Bengals head coach Marvin Lewis won’t say if tight end Tyler Eifert plays Saturday in Dallas (7 p.m.-Cincinnati’s Channel 12), but what he will say is don’t be surprised if he doesn’t appear in the second pre-season game.
After not playing in Thursday’s pre-season opener, Eifert has displayed the past two practices why he’s so valuable. No match up against him ends well as he rolls through the middle catching ball after ball from quarterback Andy Dalton. With his cranky back vulnerable to anything from shrugs to shots, Lewis prefers restraint rather than reps.
Eifert sat out Tuesday's practice and he's feeling good.
“He makes a difference every time he steps out there,” Lewis said before Tuesday’s practice. “Offensively he’s in the comfort level with Andy and the things he can create on the field as mismatches is very evident.”
Everyone has an education here. Why risk Eifert in August? Lewis is asking himself the same thing and rhythm in the offense be damned. With apologies to offensive coordinator Bill Lazor.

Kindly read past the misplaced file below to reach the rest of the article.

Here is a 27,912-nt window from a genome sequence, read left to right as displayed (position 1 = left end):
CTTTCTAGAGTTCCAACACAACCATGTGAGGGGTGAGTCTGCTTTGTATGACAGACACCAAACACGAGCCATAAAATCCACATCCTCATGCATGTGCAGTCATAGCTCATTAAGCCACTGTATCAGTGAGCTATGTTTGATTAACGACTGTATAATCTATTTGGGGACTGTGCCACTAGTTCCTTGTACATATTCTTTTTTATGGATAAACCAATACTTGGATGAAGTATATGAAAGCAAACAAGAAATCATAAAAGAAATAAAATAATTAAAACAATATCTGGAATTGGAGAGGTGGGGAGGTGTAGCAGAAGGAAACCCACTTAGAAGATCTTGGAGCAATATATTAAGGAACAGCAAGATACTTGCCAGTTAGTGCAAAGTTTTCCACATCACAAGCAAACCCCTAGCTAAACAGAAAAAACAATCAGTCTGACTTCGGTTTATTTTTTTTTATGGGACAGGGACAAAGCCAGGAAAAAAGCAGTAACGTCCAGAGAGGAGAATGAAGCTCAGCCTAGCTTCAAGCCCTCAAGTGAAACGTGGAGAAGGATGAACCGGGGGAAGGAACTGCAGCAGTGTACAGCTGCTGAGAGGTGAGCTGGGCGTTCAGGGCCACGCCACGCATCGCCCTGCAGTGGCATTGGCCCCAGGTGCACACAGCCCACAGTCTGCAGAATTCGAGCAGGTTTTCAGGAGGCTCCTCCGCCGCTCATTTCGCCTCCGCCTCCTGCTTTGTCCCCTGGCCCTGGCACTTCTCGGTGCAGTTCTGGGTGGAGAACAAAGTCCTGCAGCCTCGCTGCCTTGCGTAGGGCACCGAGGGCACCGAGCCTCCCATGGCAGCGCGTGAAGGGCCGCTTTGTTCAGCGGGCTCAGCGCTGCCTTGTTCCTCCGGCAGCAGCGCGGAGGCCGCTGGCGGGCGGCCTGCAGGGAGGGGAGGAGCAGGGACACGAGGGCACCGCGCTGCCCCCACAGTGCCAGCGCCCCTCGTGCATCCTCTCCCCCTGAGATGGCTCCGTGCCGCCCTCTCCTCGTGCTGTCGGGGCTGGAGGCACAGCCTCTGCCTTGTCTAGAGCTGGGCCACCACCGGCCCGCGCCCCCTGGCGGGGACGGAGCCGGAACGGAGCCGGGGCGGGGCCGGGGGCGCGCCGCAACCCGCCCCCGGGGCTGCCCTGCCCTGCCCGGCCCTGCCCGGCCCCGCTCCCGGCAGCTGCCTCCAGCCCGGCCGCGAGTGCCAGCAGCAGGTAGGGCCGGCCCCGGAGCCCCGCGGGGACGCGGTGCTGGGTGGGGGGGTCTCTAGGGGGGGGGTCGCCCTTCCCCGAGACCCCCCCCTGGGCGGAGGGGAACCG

“It’s easier for me now,” Lewis said of backing off starters in the preseason. “They all know we’re better with Tyler. I try to limit everyone. It’s harder for the offensive coaches, for Bill, to plan things. I think we’ve got a pretty good handle on it. Knowing the days we have Tyler out there and when we don’t and make sure the emphasis those days are on certain things.”
Expect the same deal with right end Carl Lawson, even though he’s perfectly healthy, as they get him ready for what everyone expects to be his first double-digit sack season in his second year.
“By limiting his exposure, we’ll get more production,” said Lewis, citing his career at Auburn as well and the 8.5-sack rookie year. “He’s not that big of a person so to go in there and bang with the big people all the time is not going to be beneficial to him and what he (needs) to get done at the end of games when we need him.”
Lewis would have gladly teamed up with another NFL team to have joint practices this season. But he said the Bengals are restricted, in part, by not wanting to conflict with Reds games and by the time the pre-season schedule comes out, teams like the Bears already have a plan. Chicago would have been the ideal team with which to work since the Bears were at Paul Brown Stadium for the opener. Lewis hinted he was more open to practicing against a team this camp rather than last season because the offense has so many young skill players, as well as a line competition.